Saying of the week: "Physical courage, which despises all danger, will make a man brave in one way; and moral courage, which despises all opinion, will make a man brave in another." -- Charles Caleb Colton
I recently attended a reading in San Francisco by a fellow gay writer, Fredrick Smith, author of Down For Whatever and Right Side of the Wrong Bed. It was the first time I have attended a reading by any author, and I came away with several surprises.
My first surprise was how few people attended. Granted, it was a stormy, rain drenched evening, but there were only eight or ten people there. Because he was reading from his second novel, I assumed his first, which has been out two years, would have gained him enough notoriety to attract a larger audience. I knew that he had traveled here from L.A., and he ended up selling perhaps four or five books. I keep wondering if doing out of town readings is worth a writer's time and effort. Clearly it was a money-losing proposition for Fred. So, was expanding his readership by a few people worth the trouble? I really don't have a clue and would welcome comments by other writers.
My second impression was how little reading he actually did. He gave an overview of the plot and the main characters, then read for what amounted to three or four pages (two different places where main characters met for the first time) and then opened the floor to questions. I realized later that to read much more would have probably bored the audience. The point was obviously to feed them just enough to peak their interest, which is exactly what Fred did, masterfully so. The question and answer portion took up the most time and was perhaps the most interesting as there were several good quesitons.
My third impression came from one of the questions. A woman asked: did Fred feel that he took any risks in writing his new novel. Fred gave a thoughtful grin, and then answered the question. I didn't listen to his answer. I was too occupied by wondering about what risks I take in my own writing. It is a question that has stayed with me since hearing it, and what I've come to feel is that every writer takes risks. Every writer opens up their soul and lets himself/herself pour on to the page. No matter how well we try to hide the fact that we are describing ourselves, we can't help smearing ourselves on the page. Each one of our characters reflect a different part of our inner being. It seems to me that the amount of risk a writer takes, is how much of their soul they are willing reveal. And using that as a definition for risk, I believe I take huge risks with every story I write -- a fact that both pleases and frightens me.
My last surprise came from another question: did Fred think the book would be made into a movie? I found it strange that someone who thought enough about reading to show up at a book reading/signing would be so concerned about a movie version. His answer mirrored my own thoughts. He said that he had nothing against movies, especially his own stories being filmed, but he hoped that more people would read the story, that all people would read more in general. I enjoy a good movie as much as anyone, however, I feel that movies rob the audience of participation. It spoon feeds them every image, every gesture, every emotion. A book fires the readers into conjuring up their own images, to partner with the writer to make a mental image that is the story, and because the reader brings their own perspective to the book, each story is somewhat tailored to the reader, making it slightly different for each person. That is the power of novels: it is a collaboration between writer and reader, where creativity flows both ways. I say, let everyone enjoy movies, but also let more people enjoy the creative power of words on the page.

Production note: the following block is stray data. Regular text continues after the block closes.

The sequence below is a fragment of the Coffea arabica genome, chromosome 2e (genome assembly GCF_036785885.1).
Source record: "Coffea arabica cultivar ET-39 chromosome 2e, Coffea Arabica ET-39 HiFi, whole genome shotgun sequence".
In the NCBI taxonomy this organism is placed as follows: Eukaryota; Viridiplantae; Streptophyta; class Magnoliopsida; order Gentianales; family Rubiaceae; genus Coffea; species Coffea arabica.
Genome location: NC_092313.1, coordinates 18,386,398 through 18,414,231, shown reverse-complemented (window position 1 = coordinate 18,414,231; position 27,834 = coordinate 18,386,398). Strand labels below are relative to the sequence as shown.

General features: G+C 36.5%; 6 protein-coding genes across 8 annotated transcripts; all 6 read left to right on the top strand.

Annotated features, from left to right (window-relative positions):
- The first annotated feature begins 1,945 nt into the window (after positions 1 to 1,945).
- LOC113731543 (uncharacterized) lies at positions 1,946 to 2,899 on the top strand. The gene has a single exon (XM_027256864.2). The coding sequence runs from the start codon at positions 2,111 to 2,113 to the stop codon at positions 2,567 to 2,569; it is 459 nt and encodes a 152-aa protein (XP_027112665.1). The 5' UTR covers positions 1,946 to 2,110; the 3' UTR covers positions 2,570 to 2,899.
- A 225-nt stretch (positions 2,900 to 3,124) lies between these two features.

For my book review, I recently finished Lawnboy By Paul Lisicky (copyright 1998)
Lawnboy by Paul Lisicky
Lawnboy is a coming of age story, a tale about fumbling through firsts -- first time away from home, first kiss, first fuck, first love -- and attempting to define one’s self in a crumbling postmodern world. Written in the first person, the teenaged narrator leads us through his experiences as he leaves home to live with a forty-something man who lives down the street, then travels to a different city in Florida to help his older brother (also gay but still trying to be straight to please he parents) restore a dilapidated resort motel. After another disappointing love affair, which makes the young hero take stock of his life, the narrator moves on again, still looking for meaning and happiness, and what he finds are a few sweet, grace notes of renewal.
My impression while reading the first hundred or so pages was, here we go again, another coming of age story about being gay, that is, living the “gay experience” -- gays dealing with the trials and tribulations of being a persecuted minority and all it entails.
Admittedly there is much of that, but Lawnboy blossoms into a story of thoughtful beauty that explores the complexities of love and desire and betrayal.
I admit that Lisicky didn't make me care about his main character as much as I had hoped, but that could easily have been because I'm old enough that I can't relate to the fumblings of a seventeen-year-old. He did, however, keep me anxiously turning the pages to find out what would happen next while making me reflect upon my own teenaged years. The prose is beautifully written, which added greatly to my enjoyment of a worthwhile read.
Lambda Literary’s Good Calls.
1 month ago